Brown’s vision of a devolved Brexit rests on the creation of regional structures that would have to be imposed and would enjoy no legitimacy. Even the current devolution process in England has plenty of critics who say that the public is being excluded from deals being struck between council leaders and government ministers. But most people would at least recognise an emerging geography of city-regions and counties that reflect natural economic and historic communities. It may be a bit messy and have a long way to go, but is infinitely preferable to an imposed and artificial solution.
But the most fundamental obstacle to Brown’s solution is that it sweeps aside any idea that England might have a political voice of its own, or that Englishness and English interests are of any concern to the people of England. Yet the evidence is clear that these are sentiments of growing importance. And the divisions that mar Britain are most marked in England.
England voted Leave – only London of the government’s English regions voted Remain. Brexit was not a simple vote of the angry and left-behind. While the largest concentrations of leave votes may have been in deprived communities, the greatest number of them live in the south. According the geographer Danny Dorling, over half of leave voters were middle class and only a quarter of leave voters were from social classes D and E. The Brexit vote was not a regional problem to be solved by regional solutions but a fundamental demand for representation and power that was expressed across the country.
Those who felt most intensely English were the most likely to vote Leave – up to 80% in some polls. English voters increasingly assert English issues – fear of SNP influence on a Labour government may have swung enough voters to deliver today’s Tory majority. Very few English voters were enthused by Gordon’s Brown’s ‘vow’ in the Scottish referendum and many were angered by it. The divisions in England will not be healed by breaking England into artificial regions but by allowing England to have a voice. And by allowing England – rather than Scottish politicians – to settle the balance of power between the centre and the localities. Devolution in England is essential but it has to be decided in England, and must be a central issue of any constitutional convention. Labour in England should be able to expect the same respect in determining what is best for England that it has always shown to colleagues in Wales and Scotland.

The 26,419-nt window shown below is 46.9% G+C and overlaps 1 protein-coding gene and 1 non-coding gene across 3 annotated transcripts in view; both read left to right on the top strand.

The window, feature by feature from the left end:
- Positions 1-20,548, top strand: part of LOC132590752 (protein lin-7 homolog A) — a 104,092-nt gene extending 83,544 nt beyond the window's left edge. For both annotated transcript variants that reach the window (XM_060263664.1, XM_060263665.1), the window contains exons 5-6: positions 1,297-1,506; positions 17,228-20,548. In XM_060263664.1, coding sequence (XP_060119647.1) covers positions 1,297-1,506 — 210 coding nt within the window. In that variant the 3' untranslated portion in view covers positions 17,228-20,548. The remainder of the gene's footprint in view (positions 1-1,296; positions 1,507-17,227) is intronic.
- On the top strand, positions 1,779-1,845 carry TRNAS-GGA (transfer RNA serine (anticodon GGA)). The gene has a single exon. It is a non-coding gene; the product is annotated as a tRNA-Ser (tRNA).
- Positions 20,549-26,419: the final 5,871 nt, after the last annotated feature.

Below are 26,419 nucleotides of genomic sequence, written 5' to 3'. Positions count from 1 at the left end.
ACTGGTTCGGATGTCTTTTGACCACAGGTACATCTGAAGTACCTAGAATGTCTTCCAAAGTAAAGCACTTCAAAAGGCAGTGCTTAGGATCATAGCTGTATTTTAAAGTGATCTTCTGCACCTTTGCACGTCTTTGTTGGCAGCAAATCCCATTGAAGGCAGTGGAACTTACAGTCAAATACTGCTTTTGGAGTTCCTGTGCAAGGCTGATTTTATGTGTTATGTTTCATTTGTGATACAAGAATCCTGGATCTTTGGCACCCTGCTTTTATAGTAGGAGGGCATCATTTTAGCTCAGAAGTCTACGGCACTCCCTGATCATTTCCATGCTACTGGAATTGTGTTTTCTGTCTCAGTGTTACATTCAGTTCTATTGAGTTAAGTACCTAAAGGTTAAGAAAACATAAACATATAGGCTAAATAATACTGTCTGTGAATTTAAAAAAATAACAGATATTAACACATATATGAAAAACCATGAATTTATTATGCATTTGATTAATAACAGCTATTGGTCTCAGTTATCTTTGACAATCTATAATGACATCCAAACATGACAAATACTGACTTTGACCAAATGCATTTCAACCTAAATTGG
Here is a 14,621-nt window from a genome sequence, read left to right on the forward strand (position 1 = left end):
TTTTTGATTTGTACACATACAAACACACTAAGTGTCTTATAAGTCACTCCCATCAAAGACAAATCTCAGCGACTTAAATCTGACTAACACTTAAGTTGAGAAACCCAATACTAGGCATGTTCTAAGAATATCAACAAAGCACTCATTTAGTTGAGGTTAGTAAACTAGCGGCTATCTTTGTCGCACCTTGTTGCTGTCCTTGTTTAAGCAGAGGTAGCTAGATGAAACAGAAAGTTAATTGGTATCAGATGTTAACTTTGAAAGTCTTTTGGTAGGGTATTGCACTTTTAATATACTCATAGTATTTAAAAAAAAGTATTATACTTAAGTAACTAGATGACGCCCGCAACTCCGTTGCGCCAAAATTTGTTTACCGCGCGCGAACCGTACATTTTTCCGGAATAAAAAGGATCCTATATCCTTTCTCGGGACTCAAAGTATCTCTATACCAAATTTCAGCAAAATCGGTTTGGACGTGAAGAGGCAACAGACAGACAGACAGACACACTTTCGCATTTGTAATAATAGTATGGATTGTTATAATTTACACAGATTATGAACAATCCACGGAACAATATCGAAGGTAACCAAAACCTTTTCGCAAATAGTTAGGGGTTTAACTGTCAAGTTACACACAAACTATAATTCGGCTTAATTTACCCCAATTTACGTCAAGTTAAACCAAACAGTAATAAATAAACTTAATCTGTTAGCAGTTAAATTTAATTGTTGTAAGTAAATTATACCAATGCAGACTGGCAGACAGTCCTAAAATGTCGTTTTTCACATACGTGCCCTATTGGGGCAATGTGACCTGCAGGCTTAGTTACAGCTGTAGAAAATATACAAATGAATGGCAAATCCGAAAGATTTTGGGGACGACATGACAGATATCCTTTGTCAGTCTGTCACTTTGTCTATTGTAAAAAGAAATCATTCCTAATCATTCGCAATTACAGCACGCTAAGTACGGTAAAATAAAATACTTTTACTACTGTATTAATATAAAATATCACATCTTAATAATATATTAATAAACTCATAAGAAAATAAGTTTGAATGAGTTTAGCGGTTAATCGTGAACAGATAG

Constitutional reform in England is not yet a burning issue but may yet become so – and certainly would if there was a constitutional convention. Popular support lies behind EVEL or an English Parliament, and strong local government, not regional assemblies. With UKIP gearing up to offer English voters an English Parliament, Brown’s recommendations have the danger of offering a solution that neither England nor its localities want, and of ignoring the very voters Labour is struggling to win back.
John Denham is a former Labour Minister and is now Director of the Centre for English Identity and Politics at Winchester University. He is the co-editor with Mike Kenny of Who speaks to England? Labour’s English challenge, published by the Fabian Society in October.